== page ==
How to Use Grains for Hearty, Healthy & Cheap Meals

How to Use Grains for Hearty, Healthy & Cheap Meals


Hey y’all! It’s a girl Hayley. I’m the
girl behind Brewing Happiness which is a health and happiness website with
recipes dedicated to all definitions of health. Today, I’ve got for you eight
really great grains and other bases for your meals that are cheap. These are the
things I keep stocked in my pantry at all times so that if I’m in a pinch I
can just cook them up really quickly, add whatever vegetables are left in my
refrigerator and I have a meal. The reason I’ve picked all of these is
because they’re good for you, they’re healthy, but they also are about three
dollars or under for a pound. You’re gonna get a lot of product for not a lot
of money – which is what we’re trying to go for. They’ll store in airtight
containers for about a year and then you have kind of a never-fail meal that you
can throw together really quickly. So most of these are grains, some of them
are not, some of them are just good basis for meals that I love. Some of these work
for breakfast and then some work for lunch, so I’ll talk through a little bit
of that. So my first one is brown rice. It’s an easy go-to, people use it a lot, you
can use it in stir fry, you can use it as a base, you could sprinkle it on salads whatever you want, brown
rice is a good go-to. It’s very cheap it’s a whole grain, it’s a good one to
keep around. My second one is barley. So barley looks a lot like rice, it’s a
whole grain as well. It’s very high in protein, it’s very high in fiber and it
cooks pretty quickly so I like barley for that. So the third one is farro. Farro
looks a lot like rice, and like barley, but it is nuttier in flavor. It’s really
delicious. It’s one of my favorite grains to keep around. It’s also very cheap too
whole-grain. Farro and barley are both really good you know for soups things
like that as well as being the base of different meals.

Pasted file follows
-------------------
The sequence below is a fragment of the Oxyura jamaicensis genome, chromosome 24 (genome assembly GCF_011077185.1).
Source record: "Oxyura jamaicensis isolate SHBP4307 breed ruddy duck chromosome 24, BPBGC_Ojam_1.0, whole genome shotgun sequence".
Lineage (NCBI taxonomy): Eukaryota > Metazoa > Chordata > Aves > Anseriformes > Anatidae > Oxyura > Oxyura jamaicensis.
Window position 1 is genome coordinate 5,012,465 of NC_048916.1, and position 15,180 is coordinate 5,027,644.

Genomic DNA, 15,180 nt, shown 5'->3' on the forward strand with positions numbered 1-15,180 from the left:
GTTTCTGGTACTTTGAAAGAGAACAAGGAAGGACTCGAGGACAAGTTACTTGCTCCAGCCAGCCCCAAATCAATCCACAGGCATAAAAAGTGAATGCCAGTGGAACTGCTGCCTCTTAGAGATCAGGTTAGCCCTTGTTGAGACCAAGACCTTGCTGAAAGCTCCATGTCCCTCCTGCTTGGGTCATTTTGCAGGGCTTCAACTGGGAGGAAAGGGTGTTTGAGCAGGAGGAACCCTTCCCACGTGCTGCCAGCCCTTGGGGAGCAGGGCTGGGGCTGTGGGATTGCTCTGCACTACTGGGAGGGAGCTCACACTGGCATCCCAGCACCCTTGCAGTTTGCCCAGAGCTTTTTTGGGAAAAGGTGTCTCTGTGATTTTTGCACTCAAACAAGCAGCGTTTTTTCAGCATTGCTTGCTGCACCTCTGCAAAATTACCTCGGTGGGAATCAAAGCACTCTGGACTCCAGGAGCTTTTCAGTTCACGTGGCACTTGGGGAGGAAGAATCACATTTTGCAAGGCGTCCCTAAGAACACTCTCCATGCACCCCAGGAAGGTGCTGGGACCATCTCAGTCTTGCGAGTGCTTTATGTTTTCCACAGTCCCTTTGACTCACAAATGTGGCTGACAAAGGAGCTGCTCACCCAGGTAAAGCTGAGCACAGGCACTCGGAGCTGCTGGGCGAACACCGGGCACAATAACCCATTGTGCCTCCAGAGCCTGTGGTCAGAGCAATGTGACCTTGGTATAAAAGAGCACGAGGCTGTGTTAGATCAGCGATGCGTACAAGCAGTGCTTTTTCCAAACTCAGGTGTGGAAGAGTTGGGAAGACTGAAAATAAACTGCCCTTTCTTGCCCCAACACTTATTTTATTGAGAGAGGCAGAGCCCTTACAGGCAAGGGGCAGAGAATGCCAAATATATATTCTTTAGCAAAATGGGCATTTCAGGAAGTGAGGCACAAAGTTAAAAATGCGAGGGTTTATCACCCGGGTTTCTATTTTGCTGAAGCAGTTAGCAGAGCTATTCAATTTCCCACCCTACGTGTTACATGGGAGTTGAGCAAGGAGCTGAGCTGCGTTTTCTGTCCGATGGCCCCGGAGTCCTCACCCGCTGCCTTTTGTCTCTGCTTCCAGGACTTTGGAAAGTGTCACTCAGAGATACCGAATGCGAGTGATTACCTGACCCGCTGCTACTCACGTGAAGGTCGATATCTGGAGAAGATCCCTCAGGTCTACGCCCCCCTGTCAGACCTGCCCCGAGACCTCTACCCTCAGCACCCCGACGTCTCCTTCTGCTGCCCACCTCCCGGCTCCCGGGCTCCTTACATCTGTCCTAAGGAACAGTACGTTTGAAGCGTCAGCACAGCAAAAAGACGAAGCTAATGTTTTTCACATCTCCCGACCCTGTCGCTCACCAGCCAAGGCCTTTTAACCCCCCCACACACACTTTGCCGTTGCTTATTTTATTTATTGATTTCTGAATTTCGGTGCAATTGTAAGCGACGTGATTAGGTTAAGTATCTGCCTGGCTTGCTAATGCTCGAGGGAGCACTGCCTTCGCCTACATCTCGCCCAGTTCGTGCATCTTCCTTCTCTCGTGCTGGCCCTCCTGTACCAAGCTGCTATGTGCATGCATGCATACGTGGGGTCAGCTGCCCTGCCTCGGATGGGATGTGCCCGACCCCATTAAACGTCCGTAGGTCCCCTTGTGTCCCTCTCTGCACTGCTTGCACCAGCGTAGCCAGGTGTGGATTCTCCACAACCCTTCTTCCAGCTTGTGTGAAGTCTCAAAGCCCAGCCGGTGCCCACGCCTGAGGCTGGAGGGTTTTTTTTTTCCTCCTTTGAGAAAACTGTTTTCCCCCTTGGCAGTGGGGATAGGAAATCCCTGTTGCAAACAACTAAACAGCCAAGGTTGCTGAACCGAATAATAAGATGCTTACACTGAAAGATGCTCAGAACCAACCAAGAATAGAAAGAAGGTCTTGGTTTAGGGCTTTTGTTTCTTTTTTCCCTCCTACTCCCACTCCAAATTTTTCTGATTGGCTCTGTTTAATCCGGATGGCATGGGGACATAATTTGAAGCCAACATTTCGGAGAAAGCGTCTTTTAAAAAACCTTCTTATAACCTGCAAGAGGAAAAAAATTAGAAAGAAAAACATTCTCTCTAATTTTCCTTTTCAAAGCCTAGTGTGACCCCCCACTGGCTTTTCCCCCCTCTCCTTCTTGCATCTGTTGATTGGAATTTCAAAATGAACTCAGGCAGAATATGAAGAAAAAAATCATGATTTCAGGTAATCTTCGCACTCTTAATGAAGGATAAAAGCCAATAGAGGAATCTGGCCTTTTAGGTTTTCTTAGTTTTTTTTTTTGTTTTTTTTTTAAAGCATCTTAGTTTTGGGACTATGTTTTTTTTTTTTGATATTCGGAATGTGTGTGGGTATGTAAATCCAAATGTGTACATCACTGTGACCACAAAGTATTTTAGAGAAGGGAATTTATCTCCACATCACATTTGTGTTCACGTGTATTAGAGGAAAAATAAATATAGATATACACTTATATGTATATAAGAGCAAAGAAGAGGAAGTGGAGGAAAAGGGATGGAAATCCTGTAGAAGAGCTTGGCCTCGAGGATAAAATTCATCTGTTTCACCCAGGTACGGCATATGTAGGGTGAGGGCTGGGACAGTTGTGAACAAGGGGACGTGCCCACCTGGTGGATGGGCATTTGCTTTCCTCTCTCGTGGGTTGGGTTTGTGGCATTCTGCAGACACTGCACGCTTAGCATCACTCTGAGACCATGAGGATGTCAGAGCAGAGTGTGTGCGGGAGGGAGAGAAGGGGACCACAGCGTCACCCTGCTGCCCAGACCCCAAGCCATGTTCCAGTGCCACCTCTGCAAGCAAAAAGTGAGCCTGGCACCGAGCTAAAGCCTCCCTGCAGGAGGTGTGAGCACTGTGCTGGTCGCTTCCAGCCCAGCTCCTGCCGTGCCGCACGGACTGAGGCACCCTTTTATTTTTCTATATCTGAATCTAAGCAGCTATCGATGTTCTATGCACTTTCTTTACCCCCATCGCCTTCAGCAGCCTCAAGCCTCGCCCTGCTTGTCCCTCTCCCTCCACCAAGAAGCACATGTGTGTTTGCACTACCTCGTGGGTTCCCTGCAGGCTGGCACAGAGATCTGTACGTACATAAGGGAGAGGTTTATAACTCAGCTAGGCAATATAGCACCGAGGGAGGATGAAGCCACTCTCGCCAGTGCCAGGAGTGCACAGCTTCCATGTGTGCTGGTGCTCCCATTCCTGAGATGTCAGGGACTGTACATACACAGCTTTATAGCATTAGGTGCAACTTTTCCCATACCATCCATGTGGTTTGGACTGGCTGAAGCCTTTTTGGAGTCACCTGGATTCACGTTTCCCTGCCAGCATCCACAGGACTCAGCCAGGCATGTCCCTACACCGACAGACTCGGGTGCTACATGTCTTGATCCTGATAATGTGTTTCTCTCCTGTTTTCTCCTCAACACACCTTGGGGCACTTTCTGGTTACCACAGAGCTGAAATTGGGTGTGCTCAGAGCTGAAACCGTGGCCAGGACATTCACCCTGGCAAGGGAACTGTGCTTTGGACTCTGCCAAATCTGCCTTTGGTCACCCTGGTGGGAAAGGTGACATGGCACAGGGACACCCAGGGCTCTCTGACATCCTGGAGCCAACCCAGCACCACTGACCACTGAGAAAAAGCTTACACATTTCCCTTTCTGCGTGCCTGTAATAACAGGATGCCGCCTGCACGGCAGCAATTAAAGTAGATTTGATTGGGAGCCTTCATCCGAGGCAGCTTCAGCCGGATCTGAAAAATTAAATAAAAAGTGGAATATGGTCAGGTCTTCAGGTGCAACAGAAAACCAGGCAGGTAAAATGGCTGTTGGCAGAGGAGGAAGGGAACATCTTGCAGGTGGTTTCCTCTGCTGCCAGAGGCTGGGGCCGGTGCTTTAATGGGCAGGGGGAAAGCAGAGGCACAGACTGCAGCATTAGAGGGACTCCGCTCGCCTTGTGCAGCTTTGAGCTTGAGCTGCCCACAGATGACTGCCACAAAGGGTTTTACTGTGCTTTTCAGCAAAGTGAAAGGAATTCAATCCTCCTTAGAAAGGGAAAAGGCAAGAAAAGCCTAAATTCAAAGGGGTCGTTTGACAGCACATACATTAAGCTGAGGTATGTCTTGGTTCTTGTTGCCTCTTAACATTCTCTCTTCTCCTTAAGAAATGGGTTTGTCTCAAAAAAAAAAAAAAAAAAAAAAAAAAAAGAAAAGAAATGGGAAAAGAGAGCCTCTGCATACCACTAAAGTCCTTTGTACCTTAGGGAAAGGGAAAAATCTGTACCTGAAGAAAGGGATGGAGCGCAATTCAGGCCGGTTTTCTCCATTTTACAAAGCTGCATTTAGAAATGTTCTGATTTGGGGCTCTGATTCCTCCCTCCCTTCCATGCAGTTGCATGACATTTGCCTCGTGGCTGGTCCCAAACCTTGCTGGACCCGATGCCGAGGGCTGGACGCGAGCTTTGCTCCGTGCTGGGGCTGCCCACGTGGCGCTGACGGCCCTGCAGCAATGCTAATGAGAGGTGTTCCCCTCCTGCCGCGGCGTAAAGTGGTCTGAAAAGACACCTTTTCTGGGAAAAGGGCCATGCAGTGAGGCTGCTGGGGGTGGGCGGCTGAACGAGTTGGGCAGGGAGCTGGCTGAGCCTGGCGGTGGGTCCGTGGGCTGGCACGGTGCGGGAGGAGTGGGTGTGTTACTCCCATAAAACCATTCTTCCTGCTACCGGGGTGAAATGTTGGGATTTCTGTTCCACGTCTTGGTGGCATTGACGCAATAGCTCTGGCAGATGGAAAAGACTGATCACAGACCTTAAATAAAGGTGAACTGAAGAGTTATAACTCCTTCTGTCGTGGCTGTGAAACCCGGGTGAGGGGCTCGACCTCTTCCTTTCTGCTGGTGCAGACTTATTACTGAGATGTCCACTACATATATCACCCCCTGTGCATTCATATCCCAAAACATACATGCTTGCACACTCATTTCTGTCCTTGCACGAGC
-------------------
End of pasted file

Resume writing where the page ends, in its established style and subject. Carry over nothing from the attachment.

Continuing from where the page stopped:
Up next is oats. Oats are a great whole grain to keep around. They’re great for
breakfast, but you could also make some savory oats that’s a really good thing
to do. You can throw them in baking, you can make oat flour out of them. They make a nice solid base to your meal, almost anytime. Next up is millet. Millet is also
a whole grain. Millet gets sort of a bad rap because it is a little bit
temperamental to make but it’s delicious and super cheap. It’s maybe the cheapest of the grains. Millet you can make very
creamy and sort of grits-like or you can make it a little bit fluffier kind of
like quinoa. Then there is buckwheat. Buckwheat is actually not a grain it is
a seed and it is gluten-free, despite the name: buck-wheat. It comes in small little seeds called buckwheat groats or it comes in
flower form. I always suggest keeping some buckwheat groats around. You can use them sort of like a quinoa or you could soak them and make them a little bit
like an overnight oats situation. Next up we have couscous which couscous is not
gluten-free it is sort of like a pasta it’s flour and water mixed up into small
little grains. What I love about couscous is that it is so quick to make. With
couscous, you simply can kind of just pour hot water and equal proportions
over it cover it and almost within five minutes
you have a base to a meal. Finally, there are lentils. Lentils are not a grain.
They’re actually a pulse so it doesn’t exactly fit in this category; however,
lentils are super high in protein, they’re very cheap. Lentils make a really
hearty base for a meal. So that’s it! I’ve provided some recipe ideas for you in
the article below. If you don’t know how to use any of these grains, don’t worry.
They’re great to just keep around in your pantry, your life will be easier and
cheaper, and healthier. So I will be back in a few weeks to give you more tips and
tricks on eating healthy on a budget. Until then, follow me @brewinghappiness and I will see you guys next time! Bye!